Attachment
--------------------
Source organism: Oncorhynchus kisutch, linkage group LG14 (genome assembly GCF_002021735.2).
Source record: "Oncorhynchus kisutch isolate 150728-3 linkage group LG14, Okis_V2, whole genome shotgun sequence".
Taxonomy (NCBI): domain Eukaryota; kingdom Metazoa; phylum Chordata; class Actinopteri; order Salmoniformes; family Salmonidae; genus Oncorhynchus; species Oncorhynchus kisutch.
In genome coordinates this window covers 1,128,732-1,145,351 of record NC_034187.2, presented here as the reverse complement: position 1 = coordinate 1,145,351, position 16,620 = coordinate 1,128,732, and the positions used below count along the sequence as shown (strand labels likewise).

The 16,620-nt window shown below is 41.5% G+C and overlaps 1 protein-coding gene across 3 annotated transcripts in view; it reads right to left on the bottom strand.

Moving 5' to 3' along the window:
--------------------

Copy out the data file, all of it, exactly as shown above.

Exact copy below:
Source organism: Oncorhynchus kisutch, linkage group LG14 (genome assembly GCF_002021735.2).
Source record: "Oncorhynchus kisutch isolate 150728-3 linkage group LG14, Okis_V2, whole genome shotgun sequence".
Taxonomy (NCBI): domain Eukaryota; kingdom Metazoa; phylum Chordata; class Actinopteri; order Salmoniformes; family Salmonidae; genus Oncorhynchus; species Oncorhynchus kisutch.
In genome coordinates this window covers 1,128,732-1,145,351 of record NC_034187.2, presented here as the reverse complement: position 1 = coordinate 1,145,351, position 16,620 = coordinate 1,128,732, and the positions used below count along the sequence as shown (strand labels likewise).

The 16,620-nt window shown below is 41.5% G+C and overlaps 1 protein-coding gene across 3 annotated transcripts in view; it reads right to left on the bottom strand.

Moving 5' to 3' along the window: